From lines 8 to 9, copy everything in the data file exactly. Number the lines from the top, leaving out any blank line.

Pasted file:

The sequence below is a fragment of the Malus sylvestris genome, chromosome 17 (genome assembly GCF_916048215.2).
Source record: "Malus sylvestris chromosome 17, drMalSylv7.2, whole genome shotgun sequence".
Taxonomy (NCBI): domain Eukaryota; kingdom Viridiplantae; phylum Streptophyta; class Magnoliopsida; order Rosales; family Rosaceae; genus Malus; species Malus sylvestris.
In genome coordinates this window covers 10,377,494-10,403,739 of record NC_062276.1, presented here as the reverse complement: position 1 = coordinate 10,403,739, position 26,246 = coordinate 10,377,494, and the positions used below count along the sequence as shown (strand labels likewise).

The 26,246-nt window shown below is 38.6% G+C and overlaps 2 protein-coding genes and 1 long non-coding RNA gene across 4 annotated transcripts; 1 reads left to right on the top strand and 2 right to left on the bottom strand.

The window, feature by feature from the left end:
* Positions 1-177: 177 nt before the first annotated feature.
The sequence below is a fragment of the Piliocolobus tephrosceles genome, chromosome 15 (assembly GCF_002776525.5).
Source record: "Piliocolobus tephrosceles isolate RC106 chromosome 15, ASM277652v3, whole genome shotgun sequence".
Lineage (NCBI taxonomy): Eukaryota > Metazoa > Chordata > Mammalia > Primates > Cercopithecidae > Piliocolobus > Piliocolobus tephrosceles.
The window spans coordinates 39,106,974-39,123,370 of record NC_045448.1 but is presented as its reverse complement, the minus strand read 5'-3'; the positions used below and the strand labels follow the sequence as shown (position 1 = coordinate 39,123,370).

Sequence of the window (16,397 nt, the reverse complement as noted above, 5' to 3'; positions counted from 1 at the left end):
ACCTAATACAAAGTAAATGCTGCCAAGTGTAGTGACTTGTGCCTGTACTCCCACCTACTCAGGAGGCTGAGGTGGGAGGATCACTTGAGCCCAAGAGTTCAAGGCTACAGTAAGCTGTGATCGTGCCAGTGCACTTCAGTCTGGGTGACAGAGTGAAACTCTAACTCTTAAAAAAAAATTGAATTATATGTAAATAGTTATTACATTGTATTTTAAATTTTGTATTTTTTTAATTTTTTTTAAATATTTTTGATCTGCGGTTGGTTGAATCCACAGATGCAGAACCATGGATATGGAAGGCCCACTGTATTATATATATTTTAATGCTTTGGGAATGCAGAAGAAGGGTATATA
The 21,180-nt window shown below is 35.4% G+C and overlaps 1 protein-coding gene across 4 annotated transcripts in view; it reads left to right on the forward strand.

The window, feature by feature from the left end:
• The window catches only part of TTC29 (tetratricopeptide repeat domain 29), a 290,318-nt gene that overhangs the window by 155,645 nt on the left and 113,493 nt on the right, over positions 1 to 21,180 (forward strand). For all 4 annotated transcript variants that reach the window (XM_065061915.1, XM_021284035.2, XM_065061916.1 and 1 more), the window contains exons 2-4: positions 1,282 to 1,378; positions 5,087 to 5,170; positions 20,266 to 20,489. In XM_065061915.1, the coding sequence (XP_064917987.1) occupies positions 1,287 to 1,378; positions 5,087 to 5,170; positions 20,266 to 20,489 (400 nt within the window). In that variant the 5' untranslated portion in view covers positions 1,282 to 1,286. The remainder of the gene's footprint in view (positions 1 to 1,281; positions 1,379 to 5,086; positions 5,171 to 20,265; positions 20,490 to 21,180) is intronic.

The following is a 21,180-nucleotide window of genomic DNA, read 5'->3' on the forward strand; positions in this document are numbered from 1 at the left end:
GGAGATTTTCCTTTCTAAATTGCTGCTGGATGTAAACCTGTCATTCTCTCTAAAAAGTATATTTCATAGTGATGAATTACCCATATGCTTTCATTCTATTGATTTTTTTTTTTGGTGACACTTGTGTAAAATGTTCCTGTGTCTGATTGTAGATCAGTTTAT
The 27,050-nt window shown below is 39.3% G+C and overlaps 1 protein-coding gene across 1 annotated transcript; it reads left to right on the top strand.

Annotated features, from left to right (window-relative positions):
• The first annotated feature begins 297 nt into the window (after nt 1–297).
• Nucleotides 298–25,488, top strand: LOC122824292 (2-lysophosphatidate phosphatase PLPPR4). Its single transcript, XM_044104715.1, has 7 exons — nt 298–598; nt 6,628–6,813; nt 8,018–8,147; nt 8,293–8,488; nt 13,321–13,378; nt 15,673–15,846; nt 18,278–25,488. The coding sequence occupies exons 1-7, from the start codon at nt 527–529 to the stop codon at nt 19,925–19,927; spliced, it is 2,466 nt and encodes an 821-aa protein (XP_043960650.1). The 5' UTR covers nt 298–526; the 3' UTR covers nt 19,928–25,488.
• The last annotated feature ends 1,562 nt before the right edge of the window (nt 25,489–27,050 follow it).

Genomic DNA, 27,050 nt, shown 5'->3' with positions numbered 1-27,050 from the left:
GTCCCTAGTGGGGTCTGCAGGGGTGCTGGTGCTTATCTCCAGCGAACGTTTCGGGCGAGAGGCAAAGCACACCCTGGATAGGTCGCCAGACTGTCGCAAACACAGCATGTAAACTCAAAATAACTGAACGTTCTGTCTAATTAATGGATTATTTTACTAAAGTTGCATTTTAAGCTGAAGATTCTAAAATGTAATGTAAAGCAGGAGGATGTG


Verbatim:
The sequence below is a fragment of the Piliocolobus tephrosceles genome, chromosome 15 (assembly GCF_002776525.5).
Source record: "Piliocolobus tephrosceles isolate RC106 chromosome 15, ASM277652v3, whole genome shotgun sequence".